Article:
Film Review: “Ambulance” (2022)
As I have stated in my review for “The Lost City”, our current theatrical landscape has had a diversity problem for quite some time. Not one in terms of race, gender, or creed but, in terms of film selection. The only two kinds of films that seem to do well at the Box Office are either $100 Million Superhero tentpoles or any IP being resuscitated for some cheap nostalgia bucks. I don’t have anything against these films: I enjoy The MCU and I loved the last “Scream” movie that came out. However, mid-budget films that are not based on intellectual properties seem to be far less common nowadays, unless you factor in streaming services such as Netflix or HBO Max. Half the time, many people seem to lament the existence/success of the MCU without offering any sort of practical solution to the problem.
However, in 2022, a solution to our theatrical diversity problem has come in the form of a film directed by none other than Michael Bay. Granted, Bay gets a lot of shit for his “Transformers” franchise but, Bay’s got a pretty interesting resume: “Bad Boys”, “The Rock”, and “Armageddon”. Interesting, however, doesn’t always translate to good. I’m not a Bay-hater by any means but, I’m gonna be honest: The only good “Transformers” film was the one he didn’t direct, 2018’s “Bumblebee”. I did enjoy his “Bad Boys” films and “Armageddon” but, aside from “The Rock”, Bay’s filmography has ranged from merely passable to entertaining action garbage to the beginning of Mark Wahlberg’s flop era. However, upon seeing the trailer for his latest film, “Ambulance”, I was both surprised and intrigued. Unlike most of Michael Bay’s films, this one seems to have a more grounded and mature scope. Sure, the concept definitely sounds like it was written by a 14-year-old who spends his days after school playing “GTA V” but, the film seems to be taking itself (in a good way) fairly seriously.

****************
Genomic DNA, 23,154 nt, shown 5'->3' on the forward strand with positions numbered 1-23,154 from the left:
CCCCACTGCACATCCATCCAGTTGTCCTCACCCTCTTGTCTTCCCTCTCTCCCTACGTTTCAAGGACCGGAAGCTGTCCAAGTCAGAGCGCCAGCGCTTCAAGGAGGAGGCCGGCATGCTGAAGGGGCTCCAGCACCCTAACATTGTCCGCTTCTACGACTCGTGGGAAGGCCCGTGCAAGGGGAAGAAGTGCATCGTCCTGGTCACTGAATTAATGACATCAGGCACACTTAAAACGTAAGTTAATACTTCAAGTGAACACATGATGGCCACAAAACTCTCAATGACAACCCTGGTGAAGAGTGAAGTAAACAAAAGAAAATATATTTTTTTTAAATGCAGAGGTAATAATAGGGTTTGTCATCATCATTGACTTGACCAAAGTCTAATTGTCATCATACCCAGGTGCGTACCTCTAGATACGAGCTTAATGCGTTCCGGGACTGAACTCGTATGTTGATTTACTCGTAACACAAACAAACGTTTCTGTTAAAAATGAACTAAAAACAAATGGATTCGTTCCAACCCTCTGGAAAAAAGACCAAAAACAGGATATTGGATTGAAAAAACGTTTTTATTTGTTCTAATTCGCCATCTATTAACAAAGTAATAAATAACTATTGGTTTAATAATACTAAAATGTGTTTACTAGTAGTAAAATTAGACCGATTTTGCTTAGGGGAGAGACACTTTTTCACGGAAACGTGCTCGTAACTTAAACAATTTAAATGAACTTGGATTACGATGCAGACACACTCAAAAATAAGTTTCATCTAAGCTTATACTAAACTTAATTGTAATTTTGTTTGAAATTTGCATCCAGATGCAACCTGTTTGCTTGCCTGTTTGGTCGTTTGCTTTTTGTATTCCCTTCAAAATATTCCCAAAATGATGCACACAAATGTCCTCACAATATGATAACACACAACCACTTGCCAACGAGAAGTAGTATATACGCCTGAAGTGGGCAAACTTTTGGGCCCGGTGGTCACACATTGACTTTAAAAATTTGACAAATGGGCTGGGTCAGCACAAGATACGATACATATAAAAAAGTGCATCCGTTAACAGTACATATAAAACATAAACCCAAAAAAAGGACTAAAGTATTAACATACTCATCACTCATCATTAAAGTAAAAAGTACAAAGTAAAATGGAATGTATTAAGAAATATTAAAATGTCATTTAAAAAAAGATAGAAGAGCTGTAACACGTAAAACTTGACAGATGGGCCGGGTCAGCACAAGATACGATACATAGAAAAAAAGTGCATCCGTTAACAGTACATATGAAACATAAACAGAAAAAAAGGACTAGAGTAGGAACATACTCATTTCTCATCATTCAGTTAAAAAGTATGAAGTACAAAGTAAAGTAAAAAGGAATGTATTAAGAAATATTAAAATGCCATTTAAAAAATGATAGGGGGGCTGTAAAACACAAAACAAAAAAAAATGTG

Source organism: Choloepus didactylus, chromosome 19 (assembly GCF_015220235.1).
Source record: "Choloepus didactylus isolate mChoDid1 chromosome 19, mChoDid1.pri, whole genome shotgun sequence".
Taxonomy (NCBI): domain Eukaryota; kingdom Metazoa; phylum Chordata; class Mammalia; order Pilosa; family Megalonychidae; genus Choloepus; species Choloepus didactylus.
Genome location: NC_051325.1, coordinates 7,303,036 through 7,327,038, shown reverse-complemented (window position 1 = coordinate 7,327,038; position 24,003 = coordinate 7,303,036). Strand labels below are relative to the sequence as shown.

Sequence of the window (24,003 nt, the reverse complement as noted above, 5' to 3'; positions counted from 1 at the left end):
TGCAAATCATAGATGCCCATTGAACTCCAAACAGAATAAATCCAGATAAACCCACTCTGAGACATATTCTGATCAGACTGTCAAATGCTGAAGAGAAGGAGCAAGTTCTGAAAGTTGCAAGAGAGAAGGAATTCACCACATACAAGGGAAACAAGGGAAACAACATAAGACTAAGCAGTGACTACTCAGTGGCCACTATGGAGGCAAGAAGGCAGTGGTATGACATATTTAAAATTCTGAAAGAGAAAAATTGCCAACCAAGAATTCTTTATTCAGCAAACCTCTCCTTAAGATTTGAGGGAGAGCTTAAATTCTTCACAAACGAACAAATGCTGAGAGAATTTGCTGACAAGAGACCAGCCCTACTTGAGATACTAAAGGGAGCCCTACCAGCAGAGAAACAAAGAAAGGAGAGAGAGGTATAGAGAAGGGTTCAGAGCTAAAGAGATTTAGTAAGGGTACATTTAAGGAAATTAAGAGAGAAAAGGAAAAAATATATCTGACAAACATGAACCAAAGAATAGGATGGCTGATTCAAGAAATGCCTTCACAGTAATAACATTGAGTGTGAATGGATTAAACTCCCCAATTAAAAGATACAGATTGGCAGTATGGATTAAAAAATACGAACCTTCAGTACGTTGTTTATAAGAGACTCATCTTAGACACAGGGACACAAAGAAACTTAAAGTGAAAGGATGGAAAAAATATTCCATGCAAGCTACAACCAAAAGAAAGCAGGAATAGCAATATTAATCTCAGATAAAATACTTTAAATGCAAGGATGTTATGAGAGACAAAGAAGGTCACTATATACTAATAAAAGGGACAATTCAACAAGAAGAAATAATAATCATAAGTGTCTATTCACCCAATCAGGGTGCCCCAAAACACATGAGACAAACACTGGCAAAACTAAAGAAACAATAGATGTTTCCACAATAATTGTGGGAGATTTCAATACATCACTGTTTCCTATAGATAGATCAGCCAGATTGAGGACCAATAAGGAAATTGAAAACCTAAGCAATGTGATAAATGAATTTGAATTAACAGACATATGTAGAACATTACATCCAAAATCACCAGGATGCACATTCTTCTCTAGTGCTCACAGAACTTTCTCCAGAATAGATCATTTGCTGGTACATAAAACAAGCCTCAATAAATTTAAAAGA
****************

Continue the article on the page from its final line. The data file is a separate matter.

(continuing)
With his wife’s medical bills proving to be incredibly costly, A decorated veteran (Yahya-Abdul Mateen II, “Candyman”) goes to his adoptive brother, a career criminal (Jake Gyllenhaal, “Spider-Man: Far From Home”) for help. The two team up to rob a bank in Los Angeles of $32 million and everything goes to plan until their plan starts to fall apart. In a last-ditch effort to get away, both brothers hijack an ambulance…